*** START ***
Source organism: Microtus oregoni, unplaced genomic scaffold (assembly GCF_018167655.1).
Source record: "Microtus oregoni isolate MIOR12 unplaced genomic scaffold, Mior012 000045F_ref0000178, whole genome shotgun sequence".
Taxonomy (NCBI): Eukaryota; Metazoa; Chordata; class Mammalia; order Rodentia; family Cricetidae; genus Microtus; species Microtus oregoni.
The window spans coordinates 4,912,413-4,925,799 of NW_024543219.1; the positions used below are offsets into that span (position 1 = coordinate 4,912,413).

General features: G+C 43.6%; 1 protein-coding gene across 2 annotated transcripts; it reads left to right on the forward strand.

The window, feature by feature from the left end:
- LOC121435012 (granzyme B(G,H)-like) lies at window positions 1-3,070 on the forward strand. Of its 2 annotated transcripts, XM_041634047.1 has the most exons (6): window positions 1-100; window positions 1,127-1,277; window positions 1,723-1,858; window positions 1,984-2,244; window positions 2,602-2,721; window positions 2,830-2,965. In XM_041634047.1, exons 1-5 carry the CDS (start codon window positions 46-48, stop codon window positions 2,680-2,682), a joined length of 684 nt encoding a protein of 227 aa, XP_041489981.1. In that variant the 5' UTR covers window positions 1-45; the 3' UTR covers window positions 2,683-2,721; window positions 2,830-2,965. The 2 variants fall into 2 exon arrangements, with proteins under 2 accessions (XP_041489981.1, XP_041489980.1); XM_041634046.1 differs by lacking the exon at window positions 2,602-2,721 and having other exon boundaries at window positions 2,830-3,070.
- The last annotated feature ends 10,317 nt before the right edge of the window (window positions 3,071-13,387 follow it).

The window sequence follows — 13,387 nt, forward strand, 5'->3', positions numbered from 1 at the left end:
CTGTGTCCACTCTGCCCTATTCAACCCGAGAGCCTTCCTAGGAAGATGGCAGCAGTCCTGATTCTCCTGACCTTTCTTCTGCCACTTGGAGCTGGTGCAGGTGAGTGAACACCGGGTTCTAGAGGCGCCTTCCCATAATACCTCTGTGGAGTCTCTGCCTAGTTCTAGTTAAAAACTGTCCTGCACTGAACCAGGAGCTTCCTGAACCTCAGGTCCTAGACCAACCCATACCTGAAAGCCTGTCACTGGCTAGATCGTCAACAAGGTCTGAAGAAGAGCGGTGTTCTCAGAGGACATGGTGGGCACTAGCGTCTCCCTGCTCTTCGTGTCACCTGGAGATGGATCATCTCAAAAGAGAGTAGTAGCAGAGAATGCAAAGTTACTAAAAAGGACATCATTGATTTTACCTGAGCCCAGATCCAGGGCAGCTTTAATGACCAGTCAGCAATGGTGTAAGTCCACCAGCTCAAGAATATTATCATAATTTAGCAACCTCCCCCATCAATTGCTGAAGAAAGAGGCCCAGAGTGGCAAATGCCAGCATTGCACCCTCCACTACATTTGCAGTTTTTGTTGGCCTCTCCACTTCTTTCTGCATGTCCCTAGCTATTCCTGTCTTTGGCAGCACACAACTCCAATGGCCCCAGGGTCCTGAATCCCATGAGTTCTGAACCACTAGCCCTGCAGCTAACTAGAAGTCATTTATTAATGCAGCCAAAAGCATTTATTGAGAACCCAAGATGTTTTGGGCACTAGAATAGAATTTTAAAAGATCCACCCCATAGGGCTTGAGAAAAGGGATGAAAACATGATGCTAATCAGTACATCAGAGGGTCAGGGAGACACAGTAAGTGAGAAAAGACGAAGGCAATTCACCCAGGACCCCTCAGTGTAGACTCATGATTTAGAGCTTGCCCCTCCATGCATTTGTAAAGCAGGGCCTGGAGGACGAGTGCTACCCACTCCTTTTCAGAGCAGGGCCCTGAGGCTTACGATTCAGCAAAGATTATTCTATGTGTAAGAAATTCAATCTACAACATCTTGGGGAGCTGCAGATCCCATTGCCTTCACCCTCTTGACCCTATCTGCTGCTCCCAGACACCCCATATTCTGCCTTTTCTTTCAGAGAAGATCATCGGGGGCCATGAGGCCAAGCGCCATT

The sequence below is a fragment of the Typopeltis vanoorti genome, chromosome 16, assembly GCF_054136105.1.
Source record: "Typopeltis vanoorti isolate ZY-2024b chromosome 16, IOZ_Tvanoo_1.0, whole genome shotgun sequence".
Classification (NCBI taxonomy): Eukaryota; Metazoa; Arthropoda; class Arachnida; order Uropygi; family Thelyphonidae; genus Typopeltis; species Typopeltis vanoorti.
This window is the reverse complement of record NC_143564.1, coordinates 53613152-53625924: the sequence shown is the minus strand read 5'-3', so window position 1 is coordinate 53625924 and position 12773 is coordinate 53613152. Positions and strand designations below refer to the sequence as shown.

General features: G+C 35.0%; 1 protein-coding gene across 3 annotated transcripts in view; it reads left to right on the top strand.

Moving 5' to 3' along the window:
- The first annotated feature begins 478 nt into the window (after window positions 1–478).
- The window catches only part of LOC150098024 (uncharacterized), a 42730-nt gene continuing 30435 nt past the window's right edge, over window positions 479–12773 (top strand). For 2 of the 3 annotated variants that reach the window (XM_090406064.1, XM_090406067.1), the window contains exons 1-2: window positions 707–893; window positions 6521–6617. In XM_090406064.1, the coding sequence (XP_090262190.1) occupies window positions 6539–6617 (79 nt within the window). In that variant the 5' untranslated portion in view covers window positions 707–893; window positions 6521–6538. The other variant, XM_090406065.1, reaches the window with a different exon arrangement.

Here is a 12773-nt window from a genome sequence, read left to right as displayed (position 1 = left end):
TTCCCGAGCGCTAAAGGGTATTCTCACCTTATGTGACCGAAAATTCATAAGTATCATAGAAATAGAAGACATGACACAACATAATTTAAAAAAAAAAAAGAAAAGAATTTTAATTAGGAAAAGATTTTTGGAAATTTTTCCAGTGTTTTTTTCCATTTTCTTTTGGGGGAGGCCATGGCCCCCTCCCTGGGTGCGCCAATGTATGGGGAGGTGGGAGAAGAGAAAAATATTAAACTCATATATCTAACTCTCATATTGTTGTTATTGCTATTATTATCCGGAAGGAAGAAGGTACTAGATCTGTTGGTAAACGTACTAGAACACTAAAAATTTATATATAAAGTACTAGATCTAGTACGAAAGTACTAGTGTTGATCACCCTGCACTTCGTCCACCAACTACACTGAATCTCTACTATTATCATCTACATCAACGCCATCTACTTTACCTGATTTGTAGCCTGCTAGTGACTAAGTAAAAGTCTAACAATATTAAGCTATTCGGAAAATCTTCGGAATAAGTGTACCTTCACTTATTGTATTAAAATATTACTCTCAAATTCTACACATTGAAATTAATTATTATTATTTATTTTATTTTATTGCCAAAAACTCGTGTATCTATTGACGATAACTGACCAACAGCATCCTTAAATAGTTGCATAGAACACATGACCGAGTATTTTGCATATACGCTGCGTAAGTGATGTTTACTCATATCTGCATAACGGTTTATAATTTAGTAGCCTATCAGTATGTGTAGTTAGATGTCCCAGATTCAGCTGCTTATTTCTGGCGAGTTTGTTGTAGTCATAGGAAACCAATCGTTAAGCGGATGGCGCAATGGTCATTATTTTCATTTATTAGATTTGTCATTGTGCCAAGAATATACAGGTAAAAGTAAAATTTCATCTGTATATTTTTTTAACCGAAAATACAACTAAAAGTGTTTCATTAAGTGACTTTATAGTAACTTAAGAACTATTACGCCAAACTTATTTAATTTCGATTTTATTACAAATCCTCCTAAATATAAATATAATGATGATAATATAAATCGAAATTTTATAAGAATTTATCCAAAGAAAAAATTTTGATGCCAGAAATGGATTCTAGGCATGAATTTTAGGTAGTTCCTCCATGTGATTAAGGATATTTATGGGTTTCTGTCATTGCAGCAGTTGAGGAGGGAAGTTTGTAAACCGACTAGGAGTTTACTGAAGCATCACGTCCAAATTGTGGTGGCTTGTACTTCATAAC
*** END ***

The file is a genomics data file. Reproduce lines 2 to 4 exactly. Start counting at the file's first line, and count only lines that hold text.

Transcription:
Source record: "Microtus oregoni isolate MIOR12 unplaced genomic scaffold, Mior012 000045F_ref0000178, whole genome shotgun sequence".
Taxonomy (NCBI): Eukaryota; Metazoa; Chordata; class Mammalia; order Rodentia; family Cricetidae; genus Microtus; species Microtus oregoni.
The window spans coordinates 4,912,413-4,925,799 of NW_024543219.1; the positions used below are offsets into that span (position 1 = coordinate 4,912,413).